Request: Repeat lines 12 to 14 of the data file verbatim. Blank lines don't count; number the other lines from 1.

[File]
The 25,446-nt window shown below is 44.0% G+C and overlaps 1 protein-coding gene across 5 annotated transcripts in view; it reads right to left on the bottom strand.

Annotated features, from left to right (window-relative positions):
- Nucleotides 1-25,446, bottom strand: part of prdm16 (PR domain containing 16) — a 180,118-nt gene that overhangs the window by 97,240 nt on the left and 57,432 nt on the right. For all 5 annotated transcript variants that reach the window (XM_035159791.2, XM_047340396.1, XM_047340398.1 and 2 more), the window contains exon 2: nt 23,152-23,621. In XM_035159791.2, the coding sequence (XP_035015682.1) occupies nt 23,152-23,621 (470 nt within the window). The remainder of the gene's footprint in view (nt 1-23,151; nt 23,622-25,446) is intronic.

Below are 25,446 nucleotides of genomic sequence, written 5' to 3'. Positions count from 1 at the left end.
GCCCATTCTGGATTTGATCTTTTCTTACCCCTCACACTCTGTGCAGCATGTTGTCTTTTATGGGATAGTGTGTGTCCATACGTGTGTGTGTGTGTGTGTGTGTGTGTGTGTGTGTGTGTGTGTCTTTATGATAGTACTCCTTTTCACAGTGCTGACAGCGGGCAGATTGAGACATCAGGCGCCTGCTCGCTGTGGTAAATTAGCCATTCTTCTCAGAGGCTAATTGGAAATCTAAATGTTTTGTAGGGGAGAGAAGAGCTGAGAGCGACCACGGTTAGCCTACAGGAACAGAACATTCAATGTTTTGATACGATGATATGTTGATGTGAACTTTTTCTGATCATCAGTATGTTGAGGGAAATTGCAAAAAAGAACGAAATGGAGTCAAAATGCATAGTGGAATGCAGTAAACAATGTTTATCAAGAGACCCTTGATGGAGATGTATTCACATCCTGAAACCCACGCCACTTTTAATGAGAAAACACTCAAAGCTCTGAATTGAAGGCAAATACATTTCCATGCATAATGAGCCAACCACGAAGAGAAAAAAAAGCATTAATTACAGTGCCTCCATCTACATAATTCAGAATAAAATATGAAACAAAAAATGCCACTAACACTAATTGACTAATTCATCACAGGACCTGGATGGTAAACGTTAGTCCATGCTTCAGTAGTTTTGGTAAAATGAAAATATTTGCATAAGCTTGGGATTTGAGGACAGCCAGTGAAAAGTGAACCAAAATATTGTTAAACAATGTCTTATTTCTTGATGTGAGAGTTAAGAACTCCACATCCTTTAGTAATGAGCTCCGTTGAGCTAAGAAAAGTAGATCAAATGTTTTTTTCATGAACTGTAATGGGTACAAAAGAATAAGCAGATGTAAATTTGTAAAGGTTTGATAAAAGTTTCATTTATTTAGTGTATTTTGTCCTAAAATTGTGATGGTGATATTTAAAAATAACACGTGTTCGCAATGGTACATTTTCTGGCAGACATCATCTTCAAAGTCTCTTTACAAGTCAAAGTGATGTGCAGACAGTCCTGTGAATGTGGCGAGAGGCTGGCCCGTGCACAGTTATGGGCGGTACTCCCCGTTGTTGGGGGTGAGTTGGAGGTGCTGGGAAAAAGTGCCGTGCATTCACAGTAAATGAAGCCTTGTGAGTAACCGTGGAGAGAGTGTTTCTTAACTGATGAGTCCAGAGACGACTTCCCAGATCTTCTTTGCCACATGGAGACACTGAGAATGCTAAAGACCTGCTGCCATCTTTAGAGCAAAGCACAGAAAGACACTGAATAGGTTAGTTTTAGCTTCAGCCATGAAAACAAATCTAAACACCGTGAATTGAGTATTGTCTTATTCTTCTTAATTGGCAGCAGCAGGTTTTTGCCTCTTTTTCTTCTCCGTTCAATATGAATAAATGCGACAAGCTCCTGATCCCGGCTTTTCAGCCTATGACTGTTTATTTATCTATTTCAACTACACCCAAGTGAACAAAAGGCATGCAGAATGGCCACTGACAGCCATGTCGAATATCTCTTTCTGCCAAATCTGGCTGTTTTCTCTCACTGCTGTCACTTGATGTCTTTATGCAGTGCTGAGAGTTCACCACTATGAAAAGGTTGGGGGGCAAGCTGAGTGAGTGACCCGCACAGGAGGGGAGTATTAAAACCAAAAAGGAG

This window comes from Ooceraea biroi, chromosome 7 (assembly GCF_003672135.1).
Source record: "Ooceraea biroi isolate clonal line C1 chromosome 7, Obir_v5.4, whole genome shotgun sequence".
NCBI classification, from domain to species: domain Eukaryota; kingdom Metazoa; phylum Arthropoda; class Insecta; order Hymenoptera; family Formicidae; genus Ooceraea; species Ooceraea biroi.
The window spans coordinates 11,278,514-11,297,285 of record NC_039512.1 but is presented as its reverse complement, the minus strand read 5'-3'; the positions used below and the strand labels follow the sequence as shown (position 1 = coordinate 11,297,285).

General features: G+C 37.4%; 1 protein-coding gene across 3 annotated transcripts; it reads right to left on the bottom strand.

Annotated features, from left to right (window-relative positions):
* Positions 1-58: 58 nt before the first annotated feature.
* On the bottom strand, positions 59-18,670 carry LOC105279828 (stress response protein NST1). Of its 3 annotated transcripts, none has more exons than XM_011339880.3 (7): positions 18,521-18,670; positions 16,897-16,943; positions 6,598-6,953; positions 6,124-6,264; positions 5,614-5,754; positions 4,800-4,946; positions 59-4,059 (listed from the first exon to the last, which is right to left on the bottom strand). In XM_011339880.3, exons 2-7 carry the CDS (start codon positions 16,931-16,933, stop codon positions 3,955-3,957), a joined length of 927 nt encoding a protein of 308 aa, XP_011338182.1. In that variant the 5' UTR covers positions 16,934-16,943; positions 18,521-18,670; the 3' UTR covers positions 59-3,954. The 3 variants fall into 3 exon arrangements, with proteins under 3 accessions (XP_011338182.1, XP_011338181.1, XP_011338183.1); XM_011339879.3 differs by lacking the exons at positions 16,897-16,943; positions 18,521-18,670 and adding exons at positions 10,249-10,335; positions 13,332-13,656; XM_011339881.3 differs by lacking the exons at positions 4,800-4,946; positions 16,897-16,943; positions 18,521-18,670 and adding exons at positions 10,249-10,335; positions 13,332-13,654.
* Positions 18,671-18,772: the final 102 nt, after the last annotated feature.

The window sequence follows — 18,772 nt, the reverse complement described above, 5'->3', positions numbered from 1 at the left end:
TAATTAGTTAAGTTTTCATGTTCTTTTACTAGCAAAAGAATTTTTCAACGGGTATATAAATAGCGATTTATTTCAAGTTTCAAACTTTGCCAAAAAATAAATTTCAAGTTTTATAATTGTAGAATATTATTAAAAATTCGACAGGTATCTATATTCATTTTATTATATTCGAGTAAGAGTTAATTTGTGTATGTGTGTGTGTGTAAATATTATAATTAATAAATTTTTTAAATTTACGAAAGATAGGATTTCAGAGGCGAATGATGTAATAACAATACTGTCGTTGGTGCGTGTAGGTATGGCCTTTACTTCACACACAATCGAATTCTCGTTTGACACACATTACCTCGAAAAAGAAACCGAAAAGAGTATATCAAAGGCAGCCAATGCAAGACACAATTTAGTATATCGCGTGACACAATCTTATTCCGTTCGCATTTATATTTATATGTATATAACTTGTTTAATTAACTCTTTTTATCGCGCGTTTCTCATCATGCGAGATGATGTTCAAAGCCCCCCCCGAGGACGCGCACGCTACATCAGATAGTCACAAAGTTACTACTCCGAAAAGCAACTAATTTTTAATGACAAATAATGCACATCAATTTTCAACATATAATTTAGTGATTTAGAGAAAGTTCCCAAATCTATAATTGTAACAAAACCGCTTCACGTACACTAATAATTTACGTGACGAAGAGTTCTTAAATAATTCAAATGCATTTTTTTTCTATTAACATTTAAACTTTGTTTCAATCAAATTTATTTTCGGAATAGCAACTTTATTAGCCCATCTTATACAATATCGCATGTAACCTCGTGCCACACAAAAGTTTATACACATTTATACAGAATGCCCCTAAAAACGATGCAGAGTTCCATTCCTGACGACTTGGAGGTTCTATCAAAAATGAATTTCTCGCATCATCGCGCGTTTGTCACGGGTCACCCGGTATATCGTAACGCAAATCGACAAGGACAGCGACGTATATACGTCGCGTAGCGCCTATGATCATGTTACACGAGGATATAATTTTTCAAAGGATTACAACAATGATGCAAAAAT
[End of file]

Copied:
* Positions 1-58: 58 nt before the first annotated feature.
* On the bottom strand, positions 59-18,670 carry LOC105279828 (stress response protein NST1). Of its 3 annotated transcripts, none has more exons than XM_011339880.3 (7): positions 18,521-18,670; positions 16,897-16,943; positions 6,598-6,953; positions 6,124-6,264; positions 5,614-5,754; positions 4,800-4,946; positions 59-4,059 (listed from the first exon to the last, which is right to left on the bottom strand). In XM_011339880.3, exons 2-7 carry the CDS (start codon positions 16,931-16,933, stop codon positions 3,955-3,957), a joined length of 927 nt encoding a protein of 308 aa, XP_011338182.1. In that variant the 5' UTR covers positions 16,934-16,943; positions 18,521-18,670; the 3' UTR covers positions 59-3,954. The 3 variants fall into 3 exon arrangements, with proteins under 3 accessions (XP_011338182.1, XP_011338181.1, XP_011338183.1); XM_011339879.3 differs by lacking the exons at positions 16,897-16,943; positions 18,521-18,670 and adding exons at positions 10,249-10,335; positions 13,332-13,656; XM_011339881.3 differs by lacking the exons at positions 4,800-4,946; positions 16,897-16,943; positions 18,521-18,670 and adding exons at positions 10,249-10,335; positions 13,332-13,654.
* Positions 18,671-18,772: the final 102 nt, after the last annotated feature.